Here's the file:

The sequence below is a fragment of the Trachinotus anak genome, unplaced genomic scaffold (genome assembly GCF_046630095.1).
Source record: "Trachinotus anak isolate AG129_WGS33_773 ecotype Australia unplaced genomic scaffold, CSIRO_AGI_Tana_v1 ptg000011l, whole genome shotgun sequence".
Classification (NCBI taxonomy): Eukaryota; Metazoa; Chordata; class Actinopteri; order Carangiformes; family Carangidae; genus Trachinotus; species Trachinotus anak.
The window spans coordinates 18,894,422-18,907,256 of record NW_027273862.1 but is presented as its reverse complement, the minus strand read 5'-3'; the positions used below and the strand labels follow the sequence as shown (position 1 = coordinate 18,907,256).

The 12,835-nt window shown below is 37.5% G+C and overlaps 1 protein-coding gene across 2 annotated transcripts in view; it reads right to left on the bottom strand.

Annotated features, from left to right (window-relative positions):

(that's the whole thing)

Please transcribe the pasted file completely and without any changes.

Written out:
The sequence below is a fragment of the Trachinotus anak genome, unplaced genomic scaffold (genome assembly GCF_046630095.1).
Source record: "Trachinotus anak isolate AG129_WGS33_773 ecotype Australia unplaced genomic scaffold, CSIRO_AGI_Tana_v1 ptg000011l, whole genome shotgun sequence".
Classification (NCBI taxonomy): Eukaryota; Metazoa; Chordata; class Actinopteri; order Carangiformes; family Carangidae; genus Trachinotus; species Trachinotus anak.
The window spans coordinates 18,894,422-18,907,256 of record NW_027273862.1 but is presented as its reverse complement, the minus strand read 5'-3'; the positions used below and the strand labels follow the sequence as shown (position 1 = coordinate 18,907,256).

The 12,835-nt window shown below is 37.5% G+C and overlaps 1 protein-coding gene across 2 annotated transcripts in view; it reads right to left on the bottom strand.

Annotated features, from left to right (window-relative positions):